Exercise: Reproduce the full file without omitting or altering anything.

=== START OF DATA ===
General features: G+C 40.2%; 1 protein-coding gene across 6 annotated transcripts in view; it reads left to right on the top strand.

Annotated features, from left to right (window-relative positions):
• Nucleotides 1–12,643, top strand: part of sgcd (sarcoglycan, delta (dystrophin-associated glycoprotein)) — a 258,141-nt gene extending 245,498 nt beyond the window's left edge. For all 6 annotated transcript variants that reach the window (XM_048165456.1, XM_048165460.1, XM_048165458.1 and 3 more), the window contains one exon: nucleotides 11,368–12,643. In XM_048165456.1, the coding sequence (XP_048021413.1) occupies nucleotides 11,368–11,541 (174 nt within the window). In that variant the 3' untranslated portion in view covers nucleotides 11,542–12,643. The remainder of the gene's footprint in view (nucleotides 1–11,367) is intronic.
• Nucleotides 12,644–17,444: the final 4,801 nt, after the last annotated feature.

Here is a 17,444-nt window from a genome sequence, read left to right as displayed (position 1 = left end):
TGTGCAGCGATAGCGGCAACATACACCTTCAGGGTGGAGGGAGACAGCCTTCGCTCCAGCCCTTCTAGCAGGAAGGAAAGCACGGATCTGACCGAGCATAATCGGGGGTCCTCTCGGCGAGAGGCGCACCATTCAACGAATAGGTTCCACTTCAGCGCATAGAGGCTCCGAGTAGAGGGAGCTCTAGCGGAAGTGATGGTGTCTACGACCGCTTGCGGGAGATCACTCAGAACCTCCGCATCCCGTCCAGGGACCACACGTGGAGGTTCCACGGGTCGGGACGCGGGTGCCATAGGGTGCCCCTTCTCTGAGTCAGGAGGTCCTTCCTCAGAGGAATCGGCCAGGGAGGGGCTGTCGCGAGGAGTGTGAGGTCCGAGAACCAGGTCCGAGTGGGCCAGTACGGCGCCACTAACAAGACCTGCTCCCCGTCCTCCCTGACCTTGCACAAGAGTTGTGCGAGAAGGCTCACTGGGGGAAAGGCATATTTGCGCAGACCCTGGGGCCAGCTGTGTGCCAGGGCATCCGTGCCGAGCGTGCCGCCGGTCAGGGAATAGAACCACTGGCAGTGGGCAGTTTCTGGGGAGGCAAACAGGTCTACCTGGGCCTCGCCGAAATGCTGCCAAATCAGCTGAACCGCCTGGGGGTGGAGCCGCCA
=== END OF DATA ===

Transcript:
General features: G+C 40.2%; 1 protein-coding gene across 6 annotated transcripts in view; it reads left to right on the top strand.

Annotated features, from left to right (window-relative positions):
• Nucleotides 1–12,643, top strand: part of sgcd (sarcoglycan, delta (dystrophin-associated glycoprotein)) — a 258,141-nt gene extending 245,498 nt beyond the window's left edge. For all 6 annotated transcript variants that reach the window (XM_048165456.1, XM_048165460.1, XM_048165458.1 and 3 more), the window contains one exon: nucleotides 11,368–12,643. In XM_048165456.1, the coding sequence (XP_048021413.1) occupies nucleotides 11,368–11,541 (174 nt within the window). In that variant the 3' untranslated portion in view covers nucleotides 11,542–12,643. The remainder of the gene's footprint in view (nucleotides 1–11,367) is intronic.
• Nucleotides 12,644–17,444: the final 4,801 nt, after the last annotated feature.

Here is a 17,444-nt window from a genome sequence, read left to right as displayed (position 1 = left end):
TGTGCAGCGATAGCGGCAACATACACCTTCAGGGTGGAGGGAGACAGCCTTCGCTCCAGCCCTTCTAGCAGGAAGGAAAGCACGGATCTGACCGAGCATAATCGGGGGTCCTCTCGGCGAGAGGCGCACCATTCAACGAATAGGTTCCACTTCAGCGCATAGAGGCTCCGAGTAGAGGGAGCTCTAGCGGAAGTGATGGTGTCTACGACCGCTTGCGGGAGATCACTCAGAACCTCCGCATCCCGTCCAGGGACCACACGTGGAGGTTCCACGGGTCGGGACGCGGGTGCCATAGGGTGCCCCTTCTCTGAGTCAGGAGGTCCTTCCTCAGAGGAATCGGCCAGGGAGGGGCTGTCGCGAGGAGTGTGAGGTCCGAGAACCAGGTCCGAGTGGGCCAGTACGGCGCCACTAACAAGACCTGCTCCCCGTCCTCCCTGACCTTGCACAAGAGTTGTGCGAGAAGGCTCACTGGGGGAAAGGCATATTTGCGCAGACCCTGGGGCCAGCTGTGTGCCAGGGCATCCGTGCCGAGCGTGCCGCCGGTCAGGGAATAGAACCACTGGCAGTGGGCAGTTTCTGGGGAGGCAAACAGGTCTACCTGGGCCTCGCCGAAATGCTGCCAAATCAGCTGAACCGCCTGGGGGTGGAGCCGCCA